Celtic Illumination, part 106, Flashback dha, an Ghaeltacht
Forgive me, but once again I saw something the other day that I wanted to share with you, the Illuminati. I know you all desperately want to learn about the life and times of the world’s leading Master Candle Maker, The Chief of The Clan O Neill and the true King of Ireland. Whether you want to learn so that you can improve your own lives, or torture your children, to ensure they turn out like me, I don’t know, but if we are going to undertake this journey then let us not leave one stone unturned.
I briefly alluded to the Gaeltacht, part 21, George Bernard Shaw, Debrett’s and the Gaeltacht, now I would like to tell you a little more about it. The Gaeltacht is not just a place you send your children to so that they can be punished. Many people of my generation talk about being sent away to areas of Ireland where they were not allowed to speak English. The local shops would not serve you unless you spoke in Irish. You lived with a local family and they wouldn’t communicate with you unless you spoke Irish. In fact it was quiet a rudimentary method of trying to get us to speak Irish, by not speaking anything else.
I attended numerous Gaeltachts. Most were in Donegal. Normally three or four boys would lodge with a local family. The Gaeltacht School would be centred in a local village, with the village hall acting as the focal point. Every morning we would wander in, mixing with other groups and meeting boys, and girls, from all over the North. We had little free time. We would study the Irish language, through poetry and literature, we would learn songs and in the evenings, dance.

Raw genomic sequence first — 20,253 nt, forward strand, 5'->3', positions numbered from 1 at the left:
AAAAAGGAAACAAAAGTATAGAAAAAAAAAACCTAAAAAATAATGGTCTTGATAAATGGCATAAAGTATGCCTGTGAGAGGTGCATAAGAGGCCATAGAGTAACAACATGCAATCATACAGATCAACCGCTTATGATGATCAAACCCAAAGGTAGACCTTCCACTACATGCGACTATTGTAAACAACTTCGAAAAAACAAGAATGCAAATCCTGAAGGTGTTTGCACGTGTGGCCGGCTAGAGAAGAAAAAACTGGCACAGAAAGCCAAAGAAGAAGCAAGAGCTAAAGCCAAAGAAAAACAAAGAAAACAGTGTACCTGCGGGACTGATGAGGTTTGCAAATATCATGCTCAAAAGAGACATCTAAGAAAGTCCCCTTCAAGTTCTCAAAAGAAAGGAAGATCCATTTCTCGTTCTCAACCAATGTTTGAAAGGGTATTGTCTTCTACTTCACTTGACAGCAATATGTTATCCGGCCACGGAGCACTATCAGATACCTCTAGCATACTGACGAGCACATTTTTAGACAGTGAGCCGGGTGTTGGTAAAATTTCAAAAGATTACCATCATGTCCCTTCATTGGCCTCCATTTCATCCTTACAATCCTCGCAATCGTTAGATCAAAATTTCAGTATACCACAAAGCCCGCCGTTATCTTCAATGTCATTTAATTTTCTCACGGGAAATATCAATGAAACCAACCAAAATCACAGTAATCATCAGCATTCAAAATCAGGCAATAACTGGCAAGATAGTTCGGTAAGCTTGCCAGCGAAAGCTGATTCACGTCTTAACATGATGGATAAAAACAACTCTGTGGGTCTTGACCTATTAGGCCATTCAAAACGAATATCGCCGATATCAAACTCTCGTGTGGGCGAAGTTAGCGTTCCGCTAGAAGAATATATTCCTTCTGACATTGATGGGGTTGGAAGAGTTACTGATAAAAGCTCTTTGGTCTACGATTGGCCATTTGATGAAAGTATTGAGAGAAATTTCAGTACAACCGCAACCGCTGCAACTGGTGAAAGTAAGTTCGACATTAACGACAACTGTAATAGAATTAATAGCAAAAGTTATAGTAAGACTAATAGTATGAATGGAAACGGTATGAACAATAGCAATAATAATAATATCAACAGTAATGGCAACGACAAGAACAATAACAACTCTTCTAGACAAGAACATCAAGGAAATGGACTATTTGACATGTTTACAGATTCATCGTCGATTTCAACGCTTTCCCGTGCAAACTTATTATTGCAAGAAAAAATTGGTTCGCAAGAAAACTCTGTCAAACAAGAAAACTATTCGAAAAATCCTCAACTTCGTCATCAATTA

For young fellows like myself, who had been released from the all-male environment of Violent Hell, it was a fantastic experience and we fell in love with a different young girl on a daily basis. Every evening we would have the ceilidh beaga, the small ceilidh. The music would be provided by one fellow on an accordion and one on a fiddle. During these sessions we would learn the various steps associated with different dances. On the Saturday evening we would have the ceilidh mor, the big ceilidh, this would see the addition of a drummer to the local orchestra. Here we would stomp our way through the dances we had learned, and to tell you the truth, it was fun.